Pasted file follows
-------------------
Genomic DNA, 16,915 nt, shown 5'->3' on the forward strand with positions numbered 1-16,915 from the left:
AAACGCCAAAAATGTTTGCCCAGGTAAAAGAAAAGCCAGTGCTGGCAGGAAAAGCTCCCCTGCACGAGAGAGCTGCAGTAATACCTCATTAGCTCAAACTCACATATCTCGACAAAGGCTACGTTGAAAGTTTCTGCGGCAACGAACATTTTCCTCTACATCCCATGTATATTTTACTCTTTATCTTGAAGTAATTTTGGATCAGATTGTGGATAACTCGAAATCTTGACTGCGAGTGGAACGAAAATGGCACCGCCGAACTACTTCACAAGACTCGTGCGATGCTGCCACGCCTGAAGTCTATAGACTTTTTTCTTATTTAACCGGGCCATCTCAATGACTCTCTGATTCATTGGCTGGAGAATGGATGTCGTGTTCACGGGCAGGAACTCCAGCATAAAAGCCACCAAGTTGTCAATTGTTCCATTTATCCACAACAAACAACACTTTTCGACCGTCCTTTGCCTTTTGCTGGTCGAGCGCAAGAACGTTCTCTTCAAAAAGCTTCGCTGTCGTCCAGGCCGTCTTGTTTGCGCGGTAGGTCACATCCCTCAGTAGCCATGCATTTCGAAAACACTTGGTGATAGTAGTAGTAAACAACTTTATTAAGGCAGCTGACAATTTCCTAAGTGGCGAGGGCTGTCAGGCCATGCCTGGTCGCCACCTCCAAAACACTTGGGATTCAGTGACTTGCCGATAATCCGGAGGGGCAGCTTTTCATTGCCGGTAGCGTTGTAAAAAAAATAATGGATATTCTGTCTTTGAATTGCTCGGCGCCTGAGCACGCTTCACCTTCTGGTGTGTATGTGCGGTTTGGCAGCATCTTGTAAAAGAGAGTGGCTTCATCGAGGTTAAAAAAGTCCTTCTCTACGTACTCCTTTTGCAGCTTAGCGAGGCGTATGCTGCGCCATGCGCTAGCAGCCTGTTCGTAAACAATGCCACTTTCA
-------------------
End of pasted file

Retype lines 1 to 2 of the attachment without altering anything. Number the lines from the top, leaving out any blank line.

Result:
Genomic DNA, 16,915 nt, shown 5'->3' on the forward strand with positions numbered 1-16,915 from the left:
AAACGCCAAAAATGTTTGCCCAGGTAAAAGAAAAGCCAGTGCTGGCAGGAAAAGCTCCCCTGCACGAGAGAGCTGCAGTAATACCTCATTAGCTCAAACTCACATATCTCGACAAAGGCTACGTTGAAAGTTTCTGCGGCAACGAACATTTTCCTCTACATCCCATGTATATTTTACTCTTTATCTTGAAGTAATTTTGGATCAGATTGTGGATAACTCGAAATCTTGACTGCGAGTGGAACGAAAATGGCACCGCCGAACTACTTCACAAGACTCGTGCGATGCTGCCACGCCTGAAGTCTATAGACTTTTTTCTTATTTAACCGGGCCATCTCAATGACTCTCTGATTCATTGGCTGGAGAATGGATGTCGTGTTCACGGGCAGGAACTCCAGCATAAAAGCCACCAAGTTGTCAATTGTTCCATTTATCCACAACAAACAACACTTTTCGACCGTCCTTTGCCTTTTGCTGGTCGAGCGCAAGAACGTTCTCTTCAAAAAGCTTCGCTGTCGTCCAGGCCGTCTTGTTTGCGCGGTAGGTCACATCCCTCAGTAGCCATGCATTTCGAAAACACTTGGTGATAGTAGTAGTAAACAACTTTATTAAGGCAGCTGACAATTTCCTAAGTGGCGAGGGCTGTCAGGCCATGCCTGGTCGCCACCTCCAAAACACTTGGGATTCAGTGACTTGCCGATAATCCGGAGGGGCAGCTTTTCATTGCCGGTAGCGTTGTAAAAAAAATAATGGATATTCTGTCTTTGAATTGCTCGGCGCCTGAGCACGCTTCACCTTCTGGTGTGTATGTGCGGTTTGGCAGCATCTTGTAAAAGAGAGTGGCTTCATCGAGGTTAAAAAAGTCCTTCTCTACGTACTCCTTTTGCAGCTTAGCGAGGCGTATGCTGCGCCATGCGCTAGCAGCCTGTTCGTAAACAATGCCACTTTCA